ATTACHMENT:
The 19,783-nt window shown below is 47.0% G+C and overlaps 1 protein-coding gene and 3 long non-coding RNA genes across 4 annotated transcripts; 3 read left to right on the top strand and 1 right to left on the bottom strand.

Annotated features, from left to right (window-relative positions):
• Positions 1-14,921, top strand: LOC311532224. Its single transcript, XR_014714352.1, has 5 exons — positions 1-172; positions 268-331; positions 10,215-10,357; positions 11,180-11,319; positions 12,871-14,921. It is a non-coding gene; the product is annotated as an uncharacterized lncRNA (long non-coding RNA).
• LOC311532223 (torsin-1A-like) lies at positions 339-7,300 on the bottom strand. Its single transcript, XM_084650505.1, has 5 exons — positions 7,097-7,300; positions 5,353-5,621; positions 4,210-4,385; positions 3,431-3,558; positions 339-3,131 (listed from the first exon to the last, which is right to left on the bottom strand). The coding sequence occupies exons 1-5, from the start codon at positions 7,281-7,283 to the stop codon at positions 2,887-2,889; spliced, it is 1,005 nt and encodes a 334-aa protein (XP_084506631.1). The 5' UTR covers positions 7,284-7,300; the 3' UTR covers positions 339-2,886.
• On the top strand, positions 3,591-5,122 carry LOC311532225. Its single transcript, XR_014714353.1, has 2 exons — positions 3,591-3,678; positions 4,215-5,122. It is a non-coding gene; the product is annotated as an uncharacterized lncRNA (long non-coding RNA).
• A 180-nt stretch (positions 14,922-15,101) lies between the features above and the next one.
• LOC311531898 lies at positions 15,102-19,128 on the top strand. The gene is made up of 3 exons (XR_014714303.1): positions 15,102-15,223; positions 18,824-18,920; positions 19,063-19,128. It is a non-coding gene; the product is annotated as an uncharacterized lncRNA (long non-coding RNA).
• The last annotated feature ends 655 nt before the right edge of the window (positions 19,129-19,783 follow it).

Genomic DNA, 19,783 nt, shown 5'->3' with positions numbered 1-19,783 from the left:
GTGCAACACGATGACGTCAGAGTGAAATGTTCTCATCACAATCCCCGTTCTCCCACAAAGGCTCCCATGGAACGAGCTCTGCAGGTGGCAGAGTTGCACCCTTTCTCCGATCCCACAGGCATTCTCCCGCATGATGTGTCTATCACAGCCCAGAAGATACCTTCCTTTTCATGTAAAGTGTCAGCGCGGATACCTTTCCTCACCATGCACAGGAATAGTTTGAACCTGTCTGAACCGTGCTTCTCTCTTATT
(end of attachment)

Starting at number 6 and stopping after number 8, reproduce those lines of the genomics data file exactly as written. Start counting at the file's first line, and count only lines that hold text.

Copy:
• A 180-nt stretch (positions 14,922-15,101) lies between the features above and the next one.
• LOC311531898 lies at positions 15,102-19,128 on the top strand. The gene is made up of 3 exons (XR_014714303.1): positions 15,102-15,223; positions 18,824-18,920; positions 19,063-19,128. It is a non-coding gene; the product is annotated as an uncharacterized lncRNA (long non-coding RNA).
• The last annotated feature ends 655 nt before the right edge of the window (positions 19,129-19,783 follow it).